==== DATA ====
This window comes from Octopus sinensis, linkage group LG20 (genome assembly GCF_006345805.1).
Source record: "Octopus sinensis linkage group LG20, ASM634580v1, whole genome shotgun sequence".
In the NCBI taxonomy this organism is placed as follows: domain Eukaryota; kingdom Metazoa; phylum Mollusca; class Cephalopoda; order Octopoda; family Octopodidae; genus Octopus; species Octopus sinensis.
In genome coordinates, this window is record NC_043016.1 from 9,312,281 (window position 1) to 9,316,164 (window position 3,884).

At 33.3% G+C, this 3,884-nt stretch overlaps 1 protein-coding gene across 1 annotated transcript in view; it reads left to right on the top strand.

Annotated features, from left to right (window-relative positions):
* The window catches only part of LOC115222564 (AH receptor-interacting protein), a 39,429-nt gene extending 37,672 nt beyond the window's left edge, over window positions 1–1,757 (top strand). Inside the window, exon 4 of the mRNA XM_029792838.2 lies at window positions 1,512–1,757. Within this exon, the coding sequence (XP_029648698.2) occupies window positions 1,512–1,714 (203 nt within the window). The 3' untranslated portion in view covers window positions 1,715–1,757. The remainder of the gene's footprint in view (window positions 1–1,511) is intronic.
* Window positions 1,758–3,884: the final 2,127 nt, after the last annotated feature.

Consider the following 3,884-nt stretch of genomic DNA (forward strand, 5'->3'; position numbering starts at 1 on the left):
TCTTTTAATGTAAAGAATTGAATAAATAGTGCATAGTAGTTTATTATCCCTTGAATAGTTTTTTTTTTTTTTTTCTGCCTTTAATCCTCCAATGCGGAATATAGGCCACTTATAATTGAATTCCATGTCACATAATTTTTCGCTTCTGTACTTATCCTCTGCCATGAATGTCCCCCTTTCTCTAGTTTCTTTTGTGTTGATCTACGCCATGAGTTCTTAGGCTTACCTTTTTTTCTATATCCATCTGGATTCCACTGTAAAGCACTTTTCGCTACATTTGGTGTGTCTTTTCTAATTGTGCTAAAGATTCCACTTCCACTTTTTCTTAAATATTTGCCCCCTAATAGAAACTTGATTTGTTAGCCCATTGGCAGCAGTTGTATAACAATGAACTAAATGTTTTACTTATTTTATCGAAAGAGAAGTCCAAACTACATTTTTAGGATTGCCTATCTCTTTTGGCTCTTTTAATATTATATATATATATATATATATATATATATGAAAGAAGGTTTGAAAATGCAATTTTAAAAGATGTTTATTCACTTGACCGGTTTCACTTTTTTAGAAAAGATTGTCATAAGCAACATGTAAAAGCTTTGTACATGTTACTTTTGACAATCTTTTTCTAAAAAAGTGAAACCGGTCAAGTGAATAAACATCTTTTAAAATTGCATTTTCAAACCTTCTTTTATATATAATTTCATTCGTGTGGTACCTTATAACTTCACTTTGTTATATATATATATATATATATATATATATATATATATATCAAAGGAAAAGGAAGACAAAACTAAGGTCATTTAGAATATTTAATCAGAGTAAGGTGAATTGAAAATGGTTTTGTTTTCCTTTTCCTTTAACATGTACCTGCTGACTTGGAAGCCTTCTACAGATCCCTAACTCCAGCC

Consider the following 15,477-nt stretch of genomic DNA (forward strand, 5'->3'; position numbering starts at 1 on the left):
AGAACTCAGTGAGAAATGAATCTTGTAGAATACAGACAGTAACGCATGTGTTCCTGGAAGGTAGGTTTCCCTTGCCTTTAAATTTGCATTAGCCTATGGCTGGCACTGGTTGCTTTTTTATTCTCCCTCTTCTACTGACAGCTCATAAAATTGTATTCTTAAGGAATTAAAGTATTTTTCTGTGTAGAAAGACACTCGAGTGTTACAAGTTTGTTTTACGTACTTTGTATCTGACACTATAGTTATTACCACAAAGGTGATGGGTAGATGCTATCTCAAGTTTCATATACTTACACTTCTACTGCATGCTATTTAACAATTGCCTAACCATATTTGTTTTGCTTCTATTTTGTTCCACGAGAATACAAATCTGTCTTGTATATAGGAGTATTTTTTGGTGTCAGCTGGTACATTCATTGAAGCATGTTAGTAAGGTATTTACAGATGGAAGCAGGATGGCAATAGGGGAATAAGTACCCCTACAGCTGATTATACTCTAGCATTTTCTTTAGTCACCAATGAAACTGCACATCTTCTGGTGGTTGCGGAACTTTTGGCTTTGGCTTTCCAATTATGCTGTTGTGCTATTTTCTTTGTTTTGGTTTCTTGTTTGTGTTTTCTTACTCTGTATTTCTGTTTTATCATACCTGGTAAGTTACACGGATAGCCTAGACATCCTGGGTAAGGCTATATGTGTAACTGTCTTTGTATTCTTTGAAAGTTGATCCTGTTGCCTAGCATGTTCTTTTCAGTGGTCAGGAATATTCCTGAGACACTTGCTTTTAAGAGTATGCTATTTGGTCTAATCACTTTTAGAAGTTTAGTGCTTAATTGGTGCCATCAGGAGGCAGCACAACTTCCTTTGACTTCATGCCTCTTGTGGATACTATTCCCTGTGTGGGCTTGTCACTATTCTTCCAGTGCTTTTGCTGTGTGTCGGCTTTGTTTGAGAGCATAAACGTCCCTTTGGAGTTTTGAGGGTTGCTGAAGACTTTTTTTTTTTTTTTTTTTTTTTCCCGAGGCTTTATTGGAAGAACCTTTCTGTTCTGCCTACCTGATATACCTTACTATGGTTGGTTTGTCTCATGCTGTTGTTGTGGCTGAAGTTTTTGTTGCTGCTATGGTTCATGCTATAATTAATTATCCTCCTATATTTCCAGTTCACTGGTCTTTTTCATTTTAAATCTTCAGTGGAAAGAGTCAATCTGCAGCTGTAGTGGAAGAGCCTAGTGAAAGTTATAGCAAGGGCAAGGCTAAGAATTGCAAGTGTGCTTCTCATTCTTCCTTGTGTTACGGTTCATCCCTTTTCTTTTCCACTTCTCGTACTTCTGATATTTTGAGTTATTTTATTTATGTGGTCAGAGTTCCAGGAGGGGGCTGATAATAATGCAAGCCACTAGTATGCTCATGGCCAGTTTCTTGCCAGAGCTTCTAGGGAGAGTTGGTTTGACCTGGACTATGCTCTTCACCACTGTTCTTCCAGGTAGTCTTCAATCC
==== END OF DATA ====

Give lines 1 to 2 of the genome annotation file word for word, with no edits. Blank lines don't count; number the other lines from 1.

This window comes from Octopus sinensis, linkage group LG20 (genome assembly GCF_006345805.1).
Source record: "Octopus sinensis linkage group LG20, ASM634580v1, whole genome shotgun sequence".